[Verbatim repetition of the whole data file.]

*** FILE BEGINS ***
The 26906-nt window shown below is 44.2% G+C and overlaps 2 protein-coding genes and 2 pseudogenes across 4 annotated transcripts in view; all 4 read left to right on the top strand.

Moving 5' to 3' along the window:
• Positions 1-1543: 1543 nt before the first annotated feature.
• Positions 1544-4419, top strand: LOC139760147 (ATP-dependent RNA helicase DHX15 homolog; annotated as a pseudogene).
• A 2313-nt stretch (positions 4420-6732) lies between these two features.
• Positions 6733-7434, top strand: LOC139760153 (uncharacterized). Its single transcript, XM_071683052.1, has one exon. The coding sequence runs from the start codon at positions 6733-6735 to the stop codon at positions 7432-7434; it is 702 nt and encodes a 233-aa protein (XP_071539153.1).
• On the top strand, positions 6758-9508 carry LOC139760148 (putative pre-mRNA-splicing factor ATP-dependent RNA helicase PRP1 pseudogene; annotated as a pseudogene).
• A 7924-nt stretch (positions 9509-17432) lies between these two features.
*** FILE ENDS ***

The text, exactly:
The 26906-nt window shown below is 44.2% G+C and overlaps 2 protein-coding genes and 2 pseudogenes across 4 annotated transcripts in view; all 4 read left to right on the top strand.

Moving 5' to 3' along the window:
• Positions 1-1543: 1543 nt before the first annotated feature.
• Positions 1544-4419, top strand: LOC139760147 (ATP-dependent RNA helicase DHX15 homolog; annotated as a pseudogene).
• A 2313-nt stretch (positions 4420-6732) lies between these two features.
• Positions 6733-7434, top strand: LOC139760153 (uncharacterized). Its single transcript, XM_071683052.1, has one exon. The coding sequence runs from the start codon at positions 6733-6735 to the stop codon at positions 7432-7434; it is 702 nt and encodes a 233-aa protein (XP_071539153.1).
• On the top strand, positions 6758-9508 carry LOC139760148 (putative pre-mRNA-splicing factor ATP-dependent RNA helicase PRP1 pseudogene; annotated as a pseudogene).
• A 7924-nt stretch (positions 9509-17432) lies between these two features.